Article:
The DOE's first major contribution to the conservationist cause was the establishment of the James Monroe National Park over 90 percent of the Philippines in 1899, followed by the Teddy Roosevelt Panama Canal Waterfowl Preservation Zone in 1910. The DOE later went on to open preserves in such fragile ecosystems as the Abraham Lincoln Rain Forest in Brazil, the nation of Vietnam, and the Uusikaupunki National Park in Uusikaupunki, Outer New Jersey (formerly Finland).

Thus far, the new park has been visited by nearly five eager Americans and a surprisingly large number of European tourists.

"It's so beautiful up here—if a little cold," said Eileen Weinblatt of Helena, MT, who brought her family to the park on Monday as part of a tour of major American landmarks. "We went to see the Statue of Liberty last summer, and this fall, we're going to see the U.S. pyramids."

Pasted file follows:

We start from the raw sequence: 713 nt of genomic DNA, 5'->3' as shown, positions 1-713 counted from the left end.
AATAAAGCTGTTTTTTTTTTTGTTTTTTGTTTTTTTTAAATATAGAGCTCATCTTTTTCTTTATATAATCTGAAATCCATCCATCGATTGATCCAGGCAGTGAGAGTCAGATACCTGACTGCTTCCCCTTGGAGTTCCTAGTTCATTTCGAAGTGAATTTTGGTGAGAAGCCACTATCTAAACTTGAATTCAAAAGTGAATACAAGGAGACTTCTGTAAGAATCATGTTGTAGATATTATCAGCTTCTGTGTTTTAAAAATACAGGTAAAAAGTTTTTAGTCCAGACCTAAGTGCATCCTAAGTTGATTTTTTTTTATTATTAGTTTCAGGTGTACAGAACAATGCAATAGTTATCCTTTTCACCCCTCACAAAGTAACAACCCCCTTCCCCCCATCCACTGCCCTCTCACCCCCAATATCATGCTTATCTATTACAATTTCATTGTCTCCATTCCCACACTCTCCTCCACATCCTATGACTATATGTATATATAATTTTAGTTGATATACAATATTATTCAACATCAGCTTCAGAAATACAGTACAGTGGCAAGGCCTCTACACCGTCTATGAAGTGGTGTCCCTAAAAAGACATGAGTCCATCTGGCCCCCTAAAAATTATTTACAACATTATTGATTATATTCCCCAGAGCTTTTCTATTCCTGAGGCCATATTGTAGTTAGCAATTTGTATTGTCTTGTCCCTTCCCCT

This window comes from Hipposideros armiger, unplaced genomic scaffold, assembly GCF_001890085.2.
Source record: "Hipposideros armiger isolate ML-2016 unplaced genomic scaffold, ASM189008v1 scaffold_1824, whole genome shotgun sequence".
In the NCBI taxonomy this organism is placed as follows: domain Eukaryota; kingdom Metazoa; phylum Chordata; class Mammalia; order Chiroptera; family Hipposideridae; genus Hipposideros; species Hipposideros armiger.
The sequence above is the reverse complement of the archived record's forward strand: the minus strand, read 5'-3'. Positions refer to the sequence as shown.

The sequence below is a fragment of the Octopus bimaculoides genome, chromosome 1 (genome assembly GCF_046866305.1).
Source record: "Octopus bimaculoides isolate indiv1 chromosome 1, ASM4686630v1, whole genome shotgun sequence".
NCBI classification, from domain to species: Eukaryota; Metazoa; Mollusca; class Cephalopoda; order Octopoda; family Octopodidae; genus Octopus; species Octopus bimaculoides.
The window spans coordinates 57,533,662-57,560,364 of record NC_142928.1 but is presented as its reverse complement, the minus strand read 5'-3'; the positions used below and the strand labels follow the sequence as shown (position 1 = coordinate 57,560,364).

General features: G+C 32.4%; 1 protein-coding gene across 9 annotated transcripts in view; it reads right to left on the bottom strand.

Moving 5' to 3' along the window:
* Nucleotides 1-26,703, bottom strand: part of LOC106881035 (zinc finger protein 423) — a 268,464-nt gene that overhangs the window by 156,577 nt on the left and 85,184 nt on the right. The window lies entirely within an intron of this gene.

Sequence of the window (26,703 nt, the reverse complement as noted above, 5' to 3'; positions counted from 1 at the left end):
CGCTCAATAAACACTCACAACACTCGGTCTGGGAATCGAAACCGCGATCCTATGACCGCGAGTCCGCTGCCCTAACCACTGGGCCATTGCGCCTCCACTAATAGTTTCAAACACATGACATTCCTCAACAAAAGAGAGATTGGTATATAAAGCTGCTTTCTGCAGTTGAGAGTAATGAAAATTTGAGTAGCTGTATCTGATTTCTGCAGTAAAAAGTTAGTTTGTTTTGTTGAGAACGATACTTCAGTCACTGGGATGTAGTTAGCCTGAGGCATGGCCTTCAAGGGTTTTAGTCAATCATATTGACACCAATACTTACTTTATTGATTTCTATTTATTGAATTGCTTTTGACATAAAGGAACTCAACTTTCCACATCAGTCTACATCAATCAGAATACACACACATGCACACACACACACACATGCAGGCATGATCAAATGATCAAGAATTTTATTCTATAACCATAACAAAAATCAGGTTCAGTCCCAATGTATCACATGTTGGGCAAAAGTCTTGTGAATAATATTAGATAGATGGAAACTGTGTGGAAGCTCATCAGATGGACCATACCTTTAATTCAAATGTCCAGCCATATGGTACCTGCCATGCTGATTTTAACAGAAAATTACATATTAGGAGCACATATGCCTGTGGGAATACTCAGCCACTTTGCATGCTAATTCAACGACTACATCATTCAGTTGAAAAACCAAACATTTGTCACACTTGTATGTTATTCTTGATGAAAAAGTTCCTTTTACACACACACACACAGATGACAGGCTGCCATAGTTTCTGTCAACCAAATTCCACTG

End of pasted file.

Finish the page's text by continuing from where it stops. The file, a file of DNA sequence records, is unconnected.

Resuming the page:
These U.S. national parks that exist outside the internationally recognized U.S. borders have occasionally stirred controversy. Much of the new George Washington National Park, Norway—which extends not only over much of the America-Norwegian landmass but also into offshore areas as well—has been determined by geologists to contain massive oil reserves, leading some to propose that the federal ban on drilling should be lifted.

"Why should we waste taxpayer money protecting a bunch of endangered American arctic foxes when gas prices are going through the roof?" energy industry lobbyist Carl Frye said. "We could be drilling right here at home, 175 miles north of Oslo."

"By relying on the resources of our national parks, we could completely eliminate our dependence on foreign oil," Frye added.

The new park is the largest landmass to be given national park status by the Department of the Exterior since 2003, when the DOE established the George W. Bush Honorary Desert Habitat in the regions formerly known as southern and central Iraq.